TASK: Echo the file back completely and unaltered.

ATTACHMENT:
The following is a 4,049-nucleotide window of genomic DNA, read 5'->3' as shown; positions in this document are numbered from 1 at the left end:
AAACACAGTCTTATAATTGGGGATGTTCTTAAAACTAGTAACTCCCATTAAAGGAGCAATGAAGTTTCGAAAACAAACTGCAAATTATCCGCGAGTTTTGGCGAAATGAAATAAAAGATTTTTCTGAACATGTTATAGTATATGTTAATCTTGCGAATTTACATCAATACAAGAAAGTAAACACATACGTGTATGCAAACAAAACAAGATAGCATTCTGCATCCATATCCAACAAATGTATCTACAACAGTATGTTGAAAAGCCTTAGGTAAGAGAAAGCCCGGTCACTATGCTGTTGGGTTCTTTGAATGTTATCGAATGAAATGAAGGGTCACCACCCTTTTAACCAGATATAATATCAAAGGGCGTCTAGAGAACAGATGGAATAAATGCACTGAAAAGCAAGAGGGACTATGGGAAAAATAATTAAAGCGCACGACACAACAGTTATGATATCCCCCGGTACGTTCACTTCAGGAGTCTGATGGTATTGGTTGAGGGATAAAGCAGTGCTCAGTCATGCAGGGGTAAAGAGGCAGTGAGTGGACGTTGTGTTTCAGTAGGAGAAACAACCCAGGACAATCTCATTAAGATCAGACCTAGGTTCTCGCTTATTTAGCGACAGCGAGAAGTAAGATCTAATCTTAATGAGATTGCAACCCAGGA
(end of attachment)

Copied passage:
The following is a 4,049-nucleotide window of genomic DNA, read 5'->3' as shown; positions in this document are numbered from 1 at the left end:
AAACACAGTCTTATAATTGGGGATGTTCTTAAAACTAGTAACTCCCATTAAAGGAGCAATGAAGTTTCGAAAACAAACTGCAAATTATCCGCGAGTTTTGGCGAAATGAAATAAAAGATTTTTCTGAACATGTTATAGTATATGTTAATCTTGCGAATTTACATCAATACAAGAAAGTAAACACATACGTGTATGCAAACAAAACAAGATAGCATTCTGCATCCATATCCAACAAATGTATCTACAACAGTATGTTGAAAAGCCTTAGGTAAGAGAAAGCCCGGTCACTATGCTGTTGGGTTCTTTGAATGTTATCGAATGAAATGAAGGGTCACCACCCTTTTAACCAGATATAATATCAAAGGGCGTCTAGAGAACAGATGGAATAAATGCACTGAAAAGCAAGAGGGACTATGGGAAAAATAATTAAAGCGCACGACACAACAGTTATGATATCCCCCGGTACGTTCACTTCAGGAGTCTGATGGTATTGGTTGAGGGATAAAGCAGTGCTCAGTCATGCAGGGGTAAAGAGGCAGTGAGTGGACGTTGTGTTTCAGTAGGAGAAACAACCCAGGACAATCTCATTAAGATCAGACCTAGGTTCTCGCTTATTTAGCGACAGCGAGAAGTAAGATCTAATCTTAATGAGATTGCAACCCAGGA